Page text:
Zoonotic diseases are diseases that can be transferred between people and animals. Some of the most commonly-recognized zoonotic diseases include West Nile virus, E. Coli 0157:H7, avian flu, and Rabies. Experts estimate 60 percent of all human diseases can move from human to animal and vice-versa. In fact, over the past three decades, approximately 75 percent of new emerging human infectious diseases have been zoonotic.
Scientists are working to identify and protect against potential health threats developing outside the human species. On a global level, physicians, veterinarians, scientists, and government agencies are working together to examine and eradicate public health diseases at the nexus of animal and human health. Keeping animals healthy helps keep humans healthy.
How can the spread of zoonotic diseases be prevented?
By vaccinating pets and livestock
By providing veterinarians, farmers and ranchers with appropriate medicines to treatment and prevent illness in pets and livestock
By washing your hands after handling an animal
Why are animal medicines needed for zoonotic diseases?
Disease prevention is a continuum that starts with keeping animals healthy and results in improved human health. Proper animal health management and veterinary care that includes the use of vaccines, flea and tick products, and pharmaceuticals can help keep animals healthy and prevent disease transmission to humans and improve the way we live.
Zoonotic Disease in Focus: H1N1
The current outbreak of human flu known as H1N1 is caused by a novel, reassorted virus carrying genes from influenza viruses found in humans, swine and birds. What resulted is a new virus currently causing disease in humans. While this strain has not been found in animals in the United States, it has been found in pigs in a few other countries. Influenza viruses are known to commonly move between animals and humans.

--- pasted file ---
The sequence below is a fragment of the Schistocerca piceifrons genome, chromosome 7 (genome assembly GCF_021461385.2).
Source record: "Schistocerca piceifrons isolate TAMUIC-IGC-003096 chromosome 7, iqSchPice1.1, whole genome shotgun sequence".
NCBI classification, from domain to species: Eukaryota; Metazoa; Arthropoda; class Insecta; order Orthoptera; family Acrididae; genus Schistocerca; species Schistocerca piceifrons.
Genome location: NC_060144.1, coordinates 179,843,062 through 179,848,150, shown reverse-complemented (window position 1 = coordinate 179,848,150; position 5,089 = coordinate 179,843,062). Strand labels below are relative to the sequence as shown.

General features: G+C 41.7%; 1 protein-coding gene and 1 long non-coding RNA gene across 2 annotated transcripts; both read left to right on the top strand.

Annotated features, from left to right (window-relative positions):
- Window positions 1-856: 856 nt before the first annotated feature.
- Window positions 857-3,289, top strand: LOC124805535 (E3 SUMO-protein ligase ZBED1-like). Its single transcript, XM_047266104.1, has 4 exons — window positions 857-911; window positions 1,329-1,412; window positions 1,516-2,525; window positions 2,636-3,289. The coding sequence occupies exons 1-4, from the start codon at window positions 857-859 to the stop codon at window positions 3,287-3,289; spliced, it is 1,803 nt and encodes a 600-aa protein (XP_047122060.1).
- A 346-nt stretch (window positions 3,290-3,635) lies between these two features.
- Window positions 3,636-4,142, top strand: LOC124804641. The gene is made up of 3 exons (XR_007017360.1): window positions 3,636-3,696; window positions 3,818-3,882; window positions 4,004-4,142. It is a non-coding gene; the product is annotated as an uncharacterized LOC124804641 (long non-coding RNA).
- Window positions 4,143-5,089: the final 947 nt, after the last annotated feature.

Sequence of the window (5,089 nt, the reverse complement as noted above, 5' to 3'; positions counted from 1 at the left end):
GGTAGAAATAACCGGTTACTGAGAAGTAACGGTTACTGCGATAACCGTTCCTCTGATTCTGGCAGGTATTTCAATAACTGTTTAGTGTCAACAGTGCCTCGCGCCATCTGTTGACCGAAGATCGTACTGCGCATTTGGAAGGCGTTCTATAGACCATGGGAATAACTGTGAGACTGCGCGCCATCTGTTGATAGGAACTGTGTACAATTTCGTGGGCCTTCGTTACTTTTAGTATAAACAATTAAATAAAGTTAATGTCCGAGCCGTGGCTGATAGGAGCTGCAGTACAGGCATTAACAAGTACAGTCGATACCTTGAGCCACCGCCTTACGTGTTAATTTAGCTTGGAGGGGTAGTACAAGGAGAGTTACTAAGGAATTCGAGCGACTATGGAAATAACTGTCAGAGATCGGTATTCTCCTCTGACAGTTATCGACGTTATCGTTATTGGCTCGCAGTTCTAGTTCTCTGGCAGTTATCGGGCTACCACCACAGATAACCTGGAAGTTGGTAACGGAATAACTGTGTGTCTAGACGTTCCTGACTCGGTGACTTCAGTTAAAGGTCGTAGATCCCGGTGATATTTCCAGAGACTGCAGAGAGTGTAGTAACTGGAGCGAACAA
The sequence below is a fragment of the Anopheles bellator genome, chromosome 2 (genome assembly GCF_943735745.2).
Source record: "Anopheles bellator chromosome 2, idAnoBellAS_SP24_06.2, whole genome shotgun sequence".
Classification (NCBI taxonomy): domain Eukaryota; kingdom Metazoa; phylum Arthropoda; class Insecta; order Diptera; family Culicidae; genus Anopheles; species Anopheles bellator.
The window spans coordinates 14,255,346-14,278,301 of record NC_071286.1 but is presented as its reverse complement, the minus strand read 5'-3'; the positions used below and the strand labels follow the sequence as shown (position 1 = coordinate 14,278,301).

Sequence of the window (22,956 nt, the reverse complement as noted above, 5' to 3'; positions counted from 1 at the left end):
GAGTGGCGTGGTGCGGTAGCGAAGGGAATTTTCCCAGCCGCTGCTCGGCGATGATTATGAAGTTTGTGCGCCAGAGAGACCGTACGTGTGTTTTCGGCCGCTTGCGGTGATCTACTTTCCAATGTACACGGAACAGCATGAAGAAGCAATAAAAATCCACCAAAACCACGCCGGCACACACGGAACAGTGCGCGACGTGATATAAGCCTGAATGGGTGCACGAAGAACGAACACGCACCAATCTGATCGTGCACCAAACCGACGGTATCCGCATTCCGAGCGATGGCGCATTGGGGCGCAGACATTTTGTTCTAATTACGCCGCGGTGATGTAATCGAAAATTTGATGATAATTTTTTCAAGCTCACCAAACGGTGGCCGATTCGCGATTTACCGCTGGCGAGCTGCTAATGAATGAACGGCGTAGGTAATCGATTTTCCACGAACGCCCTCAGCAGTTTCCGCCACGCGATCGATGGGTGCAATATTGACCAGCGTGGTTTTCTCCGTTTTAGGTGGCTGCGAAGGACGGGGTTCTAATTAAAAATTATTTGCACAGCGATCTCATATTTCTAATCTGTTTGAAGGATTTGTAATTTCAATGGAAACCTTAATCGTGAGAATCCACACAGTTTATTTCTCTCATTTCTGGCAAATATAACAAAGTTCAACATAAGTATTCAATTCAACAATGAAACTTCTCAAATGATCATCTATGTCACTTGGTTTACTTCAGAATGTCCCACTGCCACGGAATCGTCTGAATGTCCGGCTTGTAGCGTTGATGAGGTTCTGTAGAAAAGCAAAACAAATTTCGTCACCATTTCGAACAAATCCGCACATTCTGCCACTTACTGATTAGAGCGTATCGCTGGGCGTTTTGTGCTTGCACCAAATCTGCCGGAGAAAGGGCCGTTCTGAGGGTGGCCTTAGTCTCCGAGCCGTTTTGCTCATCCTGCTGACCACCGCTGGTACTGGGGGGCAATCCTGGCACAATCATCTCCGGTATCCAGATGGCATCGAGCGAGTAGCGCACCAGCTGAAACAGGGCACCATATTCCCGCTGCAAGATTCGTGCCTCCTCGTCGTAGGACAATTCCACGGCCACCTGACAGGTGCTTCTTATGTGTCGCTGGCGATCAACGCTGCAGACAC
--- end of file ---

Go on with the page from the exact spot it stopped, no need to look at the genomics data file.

Like other influenzas, H1N1 spreads among people through coughing or sneezing by individuals with influenza. People can also become infected by touching something – such as a surface or object – with flu viruses on it and then touching their mouth or nose. It is not passed to humans through food.
The recent H1N1 outbreak reminds us that one way to protect human health is to control the spread of the disease in the animal population. In turn, healthy animals contribute to an overall healthier planet. Today, the U.S. Department of Agriculture and the animal health industry are cooperatively working toward an animal vaccine for H1N1 that will give veterinarians a tool to control the spread of the disease in pigs in the event it begins to infect pigs.
How much do you know?
Test your knowledge of zoonotic diseases here.
What do other experts say?
Ron DeHaven, AVMA CEO, explains zoonotic diseases. | Watch
Veterinarians are the first-line of defense in protecting against the spread of zoonotic diseases. Hear from Dr. Ron DeHaven of the American Veterinary Medical Association (AVMA) about what the general public should know about zoonotic diseases. | Watch
Learn how to prevent diseases that can be transmitted from your cat or dog. | Watch
CAST Publications on Avian Influenza and Vaccine Development
The Human-Animal Connection